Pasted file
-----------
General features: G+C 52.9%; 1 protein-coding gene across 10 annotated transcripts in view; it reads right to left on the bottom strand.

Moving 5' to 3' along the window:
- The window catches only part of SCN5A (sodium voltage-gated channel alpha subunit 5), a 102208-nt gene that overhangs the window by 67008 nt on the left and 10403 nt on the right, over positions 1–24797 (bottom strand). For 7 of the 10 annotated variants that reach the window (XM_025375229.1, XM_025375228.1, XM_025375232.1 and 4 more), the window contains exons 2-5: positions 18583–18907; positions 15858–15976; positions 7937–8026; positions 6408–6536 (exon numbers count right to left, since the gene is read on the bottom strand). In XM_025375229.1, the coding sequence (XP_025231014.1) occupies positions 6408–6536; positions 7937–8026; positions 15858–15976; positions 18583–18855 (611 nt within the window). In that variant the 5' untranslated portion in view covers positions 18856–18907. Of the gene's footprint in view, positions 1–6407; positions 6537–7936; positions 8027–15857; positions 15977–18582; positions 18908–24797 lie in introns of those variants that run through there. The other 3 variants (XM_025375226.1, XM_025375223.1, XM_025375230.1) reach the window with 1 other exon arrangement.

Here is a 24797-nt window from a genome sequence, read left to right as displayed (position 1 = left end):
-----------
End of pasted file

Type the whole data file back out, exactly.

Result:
General features: G+C 52.9%; 1 protein-coding gene across 10 annotated transcripts in view; it reads right to left on the bottom strand.

Moving 5' to 3' along the window:
- The window catches only part of SCN5A (sodium voltage-gated channel alpha subunit 5), a 102208-nt gene that overhangs the window by 67008 nt on the left and 10403 nt on the right, over positions 1–24797 (bottom strand). For 7 of the 10 annotated variants that reach the window (XM_025375229.1, XM_025375228.1, XM_025375232.1 and 4 more), the window contains exons 2-5: positions 18583–18907; positions 15858–15976; positions 7937–8026; positions 6408–6536 (exon numbers count right to left, since the gene is read on the bottom strand). In XM_025375229.1, the coding sequence (XP_025231014.1) occupies positions 6408–6536; positions 7937–8026; positions 15858–15976; positions 18583–18855 (611 nt within the window). In that variant the 5' untranslated portion in view covers positions 18856–18907. Of the gene's footprint in view, positions 1–6407; positions 6537–7936; positions 8027–15857; positions 15977–18582; positions 18908–24797 lie in introns of those variants that run through there. The other 3 variants (XM_025375226.1, XM_025375223.1, XM_025375230.1) reach the window with 1 other exon arrangement.

Here is a 24797-nt window from a genome sequence, read left to right as displayed (position 1 = left end):